Sunday, August 3, 2008
Poor Man's Jambalaya
Just the name Jambalaya rolls off the tongue with an earthy rhythm... it almost makes me want to dance! There must be some music in its depths, since this yummy dish hails from the French Quarter of New Orleans.
As the story goes, in the European section of the city after the US Civil War, Spanish émigrés were trying to put together some tasty paella (just like Mama used to make it in the Old Country). Unfortunately for them (luckily for us!) saffron was not easily affordable or available. Refusing to be discouraged, they decided to substitute tomatoes for saffron... and Buen Provecho! A star was born and they called it Jambalaya.
When he took his first bite of dinner, our young son (a recently picky eater) proclaimed: "Yum, it spicy! That make me feel better!" He then wolfed down the entire plate and asked for more. So you have the word of at least one little boy that despite its heat, even small children will enjoy this gluten free version of a Louisiana Creole classic.
This super spicy meal is very easy to put together and leaves almost no mess in its wake. They often call this type of jambalaya "Poor Man's" because it doesn't use costly items like shrimp, but honestly it is so delicious you'll feel rich indeed the moment you take your first mouthful.
Poor Man's Jambalaya
What You’ll Need:
4 oz butter
6 oz chicken breast, cut into 1-2 in strips
9 oz Andouille sausage
1 ½ cup finely chopped onions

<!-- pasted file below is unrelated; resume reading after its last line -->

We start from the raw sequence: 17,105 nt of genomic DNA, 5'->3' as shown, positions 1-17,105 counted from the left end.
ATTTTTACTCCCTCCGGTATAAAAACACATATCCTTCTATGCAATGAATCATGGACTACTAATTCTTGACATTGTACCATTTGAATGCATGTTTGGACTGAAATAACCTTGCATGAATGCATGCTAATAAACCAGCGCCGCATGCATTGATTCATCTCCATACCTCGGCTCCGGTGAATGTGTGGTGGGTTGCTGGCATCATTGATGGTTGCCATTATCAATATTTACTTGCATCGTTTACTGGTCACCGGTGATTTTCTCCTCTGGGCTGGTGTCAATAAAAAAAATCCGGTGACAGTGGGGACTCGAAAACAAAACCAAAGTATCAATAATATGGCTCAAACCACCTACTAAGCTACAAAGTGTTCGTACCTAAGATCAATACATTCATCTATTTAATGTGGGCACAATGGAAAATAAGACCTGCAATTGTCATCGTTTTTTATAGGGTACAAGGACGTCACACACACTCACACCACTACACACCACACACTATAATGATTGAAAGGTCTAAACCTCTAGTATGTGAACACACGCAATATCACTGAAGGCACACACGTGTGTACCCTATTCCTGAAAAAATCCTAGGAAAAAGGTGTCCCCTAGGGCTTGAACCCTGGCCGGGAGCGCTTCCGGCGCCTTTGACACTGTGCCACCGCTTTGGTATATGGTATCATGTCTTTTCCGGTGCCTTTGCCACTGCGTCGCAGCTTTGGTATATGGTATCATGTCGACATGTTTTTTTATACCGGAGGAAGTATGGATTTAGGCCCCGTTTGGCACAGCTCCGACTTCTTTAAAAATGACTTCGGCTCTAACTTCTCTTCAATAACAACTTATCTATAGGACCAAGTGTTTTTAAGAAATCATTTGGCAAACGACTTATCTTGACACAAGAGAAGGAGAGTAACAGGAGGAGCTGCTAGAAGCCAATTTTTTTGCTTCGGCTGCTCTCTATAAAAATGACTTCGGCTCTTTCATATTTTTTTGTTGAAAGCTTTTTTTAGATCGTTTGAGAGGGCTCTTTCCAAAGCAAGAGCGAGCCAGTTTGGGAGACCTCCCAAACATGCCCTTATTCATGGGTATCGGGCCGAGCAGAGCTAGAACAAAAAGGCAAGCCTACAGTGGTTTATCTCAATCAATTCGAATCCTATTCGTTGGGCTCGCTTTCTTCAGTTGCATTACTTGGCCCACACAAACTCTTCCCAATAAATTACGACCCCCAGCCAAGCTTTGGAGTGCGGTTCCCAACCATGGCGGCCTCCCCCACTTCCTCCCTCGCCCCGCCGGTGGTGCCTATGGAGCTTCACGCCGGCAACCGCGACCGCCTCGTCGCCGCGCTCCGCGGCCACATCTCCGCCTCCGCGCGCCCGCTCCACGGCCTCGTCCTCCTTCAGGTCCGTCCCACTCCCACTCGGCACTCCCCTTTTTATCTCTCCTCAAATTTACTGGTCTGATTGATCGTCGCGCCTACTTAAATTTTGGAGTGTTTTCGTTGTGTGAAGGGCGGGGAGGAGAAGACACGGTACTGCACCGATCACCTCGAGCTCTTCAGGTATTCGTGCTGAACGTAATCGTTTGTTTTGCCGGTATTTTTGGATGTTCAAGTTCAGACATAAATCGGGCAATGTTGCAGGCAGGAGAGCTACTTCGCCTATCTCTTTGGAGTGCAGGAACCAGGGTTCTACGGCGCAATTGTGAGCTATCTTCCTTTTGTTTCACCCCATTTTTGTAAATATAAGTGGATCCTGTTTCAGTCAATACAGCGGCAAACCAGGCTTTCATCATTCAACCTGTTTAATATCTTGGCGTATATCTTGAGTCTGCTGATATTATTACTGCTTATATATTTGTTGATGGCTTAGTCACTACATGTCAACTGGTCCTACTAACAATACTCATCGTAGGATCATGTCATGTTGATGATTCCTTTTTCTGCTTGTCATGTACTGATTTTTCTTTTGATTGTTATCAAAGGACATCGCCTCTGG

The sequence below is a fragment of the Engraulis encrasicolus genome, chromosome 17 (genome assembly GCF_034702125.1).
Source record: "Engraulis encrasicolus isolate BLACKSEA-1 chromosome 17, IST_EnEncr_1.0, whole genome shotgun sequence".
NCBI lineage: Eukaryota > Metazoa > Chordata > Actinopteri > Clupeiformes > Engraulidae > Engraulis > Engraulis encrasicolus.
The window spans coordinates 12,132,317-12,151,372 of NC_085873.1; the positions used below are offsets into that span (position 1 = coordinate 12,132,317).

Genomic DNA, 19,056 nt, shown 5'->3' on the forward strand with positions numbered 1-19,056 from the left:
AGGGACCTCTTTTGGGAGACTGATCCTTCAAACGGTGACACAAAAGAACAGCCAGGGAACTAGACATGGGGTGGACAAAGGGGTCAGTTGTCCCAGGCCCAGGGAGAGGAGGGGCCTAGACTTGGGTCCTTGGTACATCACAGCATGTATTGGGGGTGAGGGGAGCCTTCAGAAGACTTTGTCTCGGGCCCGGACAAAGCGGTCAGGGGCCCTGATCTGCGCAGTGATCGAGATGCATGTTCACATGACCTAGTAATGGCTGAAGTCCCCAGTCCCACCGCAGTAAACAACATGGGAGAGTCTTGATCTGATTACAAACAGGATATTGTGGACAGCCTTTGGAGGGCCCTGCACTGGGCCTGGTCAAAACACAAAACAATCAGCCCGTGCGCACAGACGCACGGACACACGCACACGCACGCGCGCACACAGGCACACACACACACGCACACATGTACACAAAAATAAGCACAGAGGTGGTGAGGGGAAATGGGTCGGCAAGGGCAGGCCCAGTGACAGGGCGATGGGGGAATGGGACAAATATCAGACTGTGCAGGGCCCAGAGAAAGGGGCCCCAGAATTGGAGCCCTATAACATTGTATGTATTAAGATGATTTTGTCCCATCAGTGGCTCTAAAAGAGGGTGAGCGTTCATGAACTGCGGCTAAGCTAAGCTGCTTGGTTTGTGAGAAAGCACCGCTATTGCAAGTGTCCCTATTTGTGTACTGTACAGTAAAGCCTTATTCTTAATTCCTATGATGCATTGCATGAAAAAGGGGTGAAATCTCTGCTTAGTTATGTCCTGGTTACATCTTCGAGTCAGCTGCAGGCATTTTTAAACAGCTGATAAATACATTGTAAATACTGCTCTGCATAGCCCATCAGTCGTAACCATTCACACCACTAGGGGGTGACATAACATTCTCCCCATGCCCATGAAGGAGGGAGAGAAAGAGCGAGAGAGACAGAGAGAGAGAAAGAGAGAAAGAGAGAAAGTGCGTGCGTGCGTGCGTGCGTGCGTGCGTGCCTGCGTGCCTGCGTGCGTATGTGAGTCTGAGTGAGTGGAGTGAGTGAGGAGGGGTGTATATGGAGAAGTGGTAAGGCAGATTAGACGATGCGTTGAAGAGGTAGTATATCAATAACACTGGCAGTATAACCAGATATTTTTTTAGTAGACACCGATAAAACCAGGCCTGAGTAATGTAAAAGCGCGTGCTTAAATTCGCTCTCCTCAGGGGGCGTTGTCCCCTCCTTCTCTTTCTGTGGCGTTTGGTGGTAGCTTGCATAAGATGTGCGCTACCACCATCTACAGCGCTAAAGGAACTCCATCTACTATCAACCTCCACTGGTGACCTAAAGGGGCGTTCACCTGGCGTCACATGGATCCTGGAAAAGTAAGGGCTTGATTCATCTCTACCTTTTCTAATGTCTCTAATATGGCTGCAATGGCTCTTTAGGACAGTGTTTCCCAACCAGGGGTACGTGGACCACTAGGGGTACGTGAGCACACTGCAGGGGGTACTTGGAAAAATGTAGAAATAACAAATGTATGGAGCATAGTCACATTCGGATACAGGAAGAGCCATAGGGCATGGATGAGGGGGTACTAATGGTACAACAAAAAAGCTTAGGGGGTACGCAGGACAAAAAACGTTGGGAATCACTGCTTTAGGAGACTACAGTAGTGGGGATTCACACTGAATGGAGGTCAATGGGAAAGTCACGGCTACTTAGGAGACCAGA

1 ½ cup finely chopped green bell peppers
1 cup minced celery
5 minced garlic cloves
2 cups uncooked rice
3 cups chicken stock
1 cup tomato sauce
1 tsp regular mustard
Herbs and spices:
½ tsp ground cumin
½ tsp dried thyme leaves
½ tsp fresh ground black pepper
¾ tsp white pepper
1 tsp salt
1/2 tsp cayenne pepper (unless you like it really HOT...)
4 whole Turkish Bay leaves
Optional: thinly sliced scallions for garnish
How It Works:
In a small bowl, combine herbs and spices and then set aside.
Melt butter in a deep heavy pot over medium high heat. Add Andouille sausage (chopped into ¼ inch thick rounds) and chicken pieces, and sauté for 4-6 minutes until chicken is cooked through.
In same pot, add garlic, onion, minced celery and green bell pepper.
Stir vigorously until well mixed and then add all of the herbs and spices, including the mustard. Continue stirring. Sauté approximately 9-10 minutes until onions and celery are translucent and mixture is well browned. Scrape the sides and bottom of the pan occasionally with your wooden stirring spoon and spatula to keep everything well mixed.
When the time is up, add both cups of rice and continue to cook stirring constantly for 4-5 minutes. There will be a lot of steam, this is alright. Keep stirring.
As soon as your timer rings, add three cups of chicken stock and one cup of tomato sauce. Bring everything to a boil then reduce heat to low and simmer covered between 20 and 25 minutes.
When finished cooking, your rice will be tender but not soft and fluffy. There should still be liquid in your pot that hasn’t fully absorbed into the Jambalaya. Remove the four Turkish Bay leaves and serve while still hot. Green onions make a terrific garnish, if you like them!
Serves 4 as a main course, 8 as an appetizer.